Monday, March 28, 2016

Review: The Extremely Rugged CTL NL6x Chromebook

As Chromebooks have evolved over the years, one feature that has improved significantly is durability. Early Chromebooks were often challenged to stand up against the use (and misuse) of students, resulting in many broken screens.

Now ruggedization has become the norm for Chromebooks, and CTL has released a new model that aims to set a new standard for durability.

CTL was kind enough to lend me a demo of their new NL6x Chromebook and I will share the details and my impressions below.

The Normal Stuff

We’ll get the standard specs out of the way first. Much like many typical Chromebooks, the CTL NL6x has the features you would expect:
  • Display - 11.6 inch screen, 1366 x 768
  • Processor - Intel Celeron N2940U
  • Memory - 4GB
  • Storage - 15GB SSD
  • Battery - 9+ hours
Nothing too surprising there. So far just a good solid Chromebook. Let’s keep moving...

What Makes it Different

So what sets the NL6x apart from the dozens of other Chromebooks currently available? Below are its distinguishing features.


Back in 2014 CTL was one of the first companies (if not the first) to begin releasing ruggedized Chromebooks. I also have their original rugged Chromebook, the NL6, and have been very pleased with it. With the new NL6x the Chromebook is now extra ruggedized. As described on their website, these features include:
  • New Ultra-protective cover
  • Drop resistant - tested up to 70 cm
  • Non-slip texture 
  • Reinforced ports, hinges and power plug
  • Stronger, thicker rear cover plus a frame around the screen, sides and corners help absorb shock
  • Anti-peel keys and water resistant keyboard
  • 180 degree hinge to open flat
Many of these features are carry overs from the earlier NL6 model, but the big difference is how much weight the Chromebook can take without breaking. In tests at CTL they have been able to apply as much as 365 pounds of weight on the device with no damage.

This increase in durability comes from the reinforced frame and the new extra cover that is attached to the main cover. In school settings where broken screens are far too common, this level of ruggedization is certainly welcomed.


Speaking of the new ultra-protective cover, it actually serves two purposes. In addition to providing durability, it also doubles as a whiteboard. Students can write on it with any normal dry erase markers.

It is becoming more common for students to have some sort of slate or personal dry erase board at their seats for classroom activities. With the CTL NL6x they can simply use the case of their Chromebook for this purpose.

Built-in Handle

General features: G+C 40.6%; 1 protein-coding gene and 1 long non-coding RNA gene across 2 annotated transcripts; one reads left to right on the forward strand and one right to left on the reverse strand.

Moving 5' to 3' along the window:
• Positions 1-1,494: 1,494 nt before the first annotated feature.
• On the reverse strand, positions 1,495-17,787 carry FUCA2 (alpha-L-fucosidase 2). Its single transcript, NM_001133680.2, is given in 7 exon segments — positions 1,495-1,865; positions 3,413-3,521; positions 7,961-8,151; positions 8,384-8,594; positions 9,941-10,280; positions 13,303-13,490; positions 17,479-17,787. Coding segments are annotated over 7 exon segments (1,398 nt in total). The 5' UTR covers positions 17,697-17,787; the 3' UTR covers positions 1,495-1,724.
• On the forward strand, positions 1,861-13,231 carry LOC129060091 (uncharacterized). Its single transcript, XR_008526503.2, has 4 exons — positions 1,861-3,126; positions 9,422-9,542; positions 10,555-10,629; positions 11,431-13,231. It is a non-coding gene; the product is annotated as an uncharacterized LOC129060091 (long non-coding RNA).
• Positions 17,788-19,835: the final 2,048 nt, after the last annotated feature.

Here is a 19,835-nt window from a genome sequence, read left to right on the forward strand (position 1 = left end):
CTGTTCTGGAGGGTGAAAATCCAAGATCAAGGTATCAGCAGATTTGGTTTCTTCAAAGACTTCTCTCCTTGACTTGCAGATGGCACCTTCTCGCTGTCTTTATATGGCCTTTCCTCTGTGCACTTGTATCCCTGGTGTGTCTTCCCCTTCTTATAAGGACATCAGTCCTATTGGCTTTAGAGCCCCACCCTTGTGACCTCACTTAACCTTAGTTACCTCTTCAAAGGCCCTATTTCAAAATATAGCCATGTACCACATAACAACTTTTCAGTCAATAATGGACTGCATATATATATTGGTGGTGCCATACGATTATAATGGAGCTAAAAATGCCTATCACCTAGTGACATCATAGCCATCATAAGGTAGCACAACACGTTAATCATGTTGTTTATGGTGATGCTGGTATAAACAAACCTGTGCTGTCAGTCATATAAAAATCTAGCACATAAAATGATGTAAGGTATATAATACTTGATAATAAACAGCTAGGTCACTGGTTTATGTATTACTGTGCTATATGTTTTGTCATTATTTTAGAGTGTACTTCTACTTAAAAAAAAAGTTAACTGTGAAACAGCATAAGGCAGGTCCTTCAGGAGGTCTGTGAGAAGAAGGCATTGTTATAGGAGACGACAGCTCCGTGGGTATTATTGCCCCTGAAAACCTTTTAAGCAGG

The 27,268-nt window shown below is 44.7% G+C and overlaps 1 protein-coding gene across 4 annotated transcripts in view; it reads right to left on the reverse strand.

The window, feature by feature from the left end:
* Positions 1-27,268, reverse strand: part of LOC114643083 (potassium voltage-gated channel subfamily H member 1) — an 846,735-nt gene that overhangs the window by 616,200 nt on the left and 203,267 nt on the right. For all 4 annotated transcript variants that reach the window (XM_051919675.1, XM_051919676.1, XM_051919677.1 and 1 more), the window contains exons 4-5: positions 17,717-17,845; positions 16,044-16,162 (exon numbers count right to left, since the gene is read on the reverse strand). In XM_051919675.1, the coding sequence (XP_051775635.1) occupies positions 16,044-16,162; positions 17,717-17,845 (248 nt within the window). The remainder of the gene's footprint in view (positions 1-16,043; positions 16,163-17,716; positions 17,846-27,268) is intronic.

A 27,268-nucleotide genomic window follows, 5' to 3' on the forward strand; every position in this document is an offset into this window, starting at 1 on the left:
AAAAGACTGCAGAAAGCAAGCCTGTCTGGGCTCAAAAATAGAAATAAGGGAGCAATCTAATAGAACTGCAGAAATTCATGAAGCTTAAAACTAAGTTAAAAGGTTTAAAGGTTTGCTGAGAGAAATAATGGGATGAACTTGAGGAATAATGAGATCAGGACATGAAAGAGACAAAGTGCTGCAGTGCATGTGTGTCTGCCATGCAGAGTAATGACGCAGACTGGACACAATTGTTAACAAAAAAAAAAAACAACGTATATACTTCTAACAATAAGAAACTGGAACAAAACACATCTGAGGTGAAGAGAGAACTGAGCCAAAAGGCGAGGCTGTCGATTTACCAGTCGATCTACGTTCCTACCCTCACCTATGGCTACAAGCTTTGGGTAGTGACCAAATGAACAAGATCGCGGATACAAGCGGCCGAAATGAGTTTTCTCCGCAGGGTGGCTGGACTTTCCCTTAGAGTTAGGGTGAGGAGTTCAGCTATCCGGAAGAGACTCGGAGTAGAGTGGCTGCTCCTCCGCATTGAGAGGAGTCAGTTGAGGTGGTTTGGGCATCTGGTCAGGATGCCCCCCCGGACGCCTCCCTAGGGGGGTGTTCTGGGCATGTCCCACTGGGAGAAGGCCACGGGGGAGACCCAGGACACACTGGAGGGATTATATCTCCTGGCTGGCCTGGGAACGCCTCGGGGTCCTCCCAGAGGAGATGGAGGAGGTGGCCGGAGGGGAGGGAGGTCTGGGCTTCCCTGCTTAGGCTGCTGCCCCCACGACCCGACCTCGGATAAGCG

Not only does the CTL NL6x remove the need for a personal whiteboard, it also removes the need for another common item … a case for the Chromebook. When schools buy Chromebooks they usually have to purchase a case for them as well, which adds protection, but also cost.

The CTL NL6x is already durable enough to not need a case, but it adds one more feature to seal the deal. The Chromebook has a built in handle that pops out of the back of the device between the hinges. The handle is strong, comfortable, and easy to use when carrying the Chromebook.

Rotating Webcam

A final feature that makes the CTL NL6x different from most other Chromebooks is the webcam. Instead of just being the typical front facing webcam, this device has a camera that can rotate 180 degrees to face forwards or back.

When the camera crosses over the 90 degree mark, a built in hardware switch flips the image over so you always have a properly oriented picture no matter what program you are using with the camera. This opens up new options such a running a Google Hangout while pointing the camera at the class.


So for all the positive features the NL6x has, are there any negatives? For most schools I would say there are two potential concerns to consider.


With all the extra durability comes extra weight. The CTL NL6x weighs in at 3.04 pounds. It is still a comfortable amount, but is noticeably heavier in my hand than the earlier CTL model or other modern Chromebooks. However, compared to my 13 inch Macbook Pro, the NL6x is still half a pound lighter.


Just like the extra weight, the NL6x has a beefier price tag. The list price is $299, but the device actually sells for $259 (including one free year of accidental damage warranty). Other new rugged Chromebooks are closer to the $200 mark, so the NL6x is on the higher end of the price spectrum.


The new CTL NL6x Chromebook does weigh a bit more and cost a bit more, but it certainly has features to account for that. With durability up to 365 pounds, dry erase surface, built-in handle, and rotating camera, it stands out from the crowd with several unique features.

As more and more schools put money into Chromebook deployments, they understandably want their investment to last for the long haul. Schools would be wise to consider many of the newer ruggedized Chromebooks, including the CTL NL6x.

To learn more visit the CTL website at:

1 comment:

  1. I'm Pretty sad that it is identical to the Lenovo N21 chromebook, just added a whiteboard on top. We went 1:1 with the n21 this year, and have had major hardware defects between dead screens and bad keyboards/trackpads.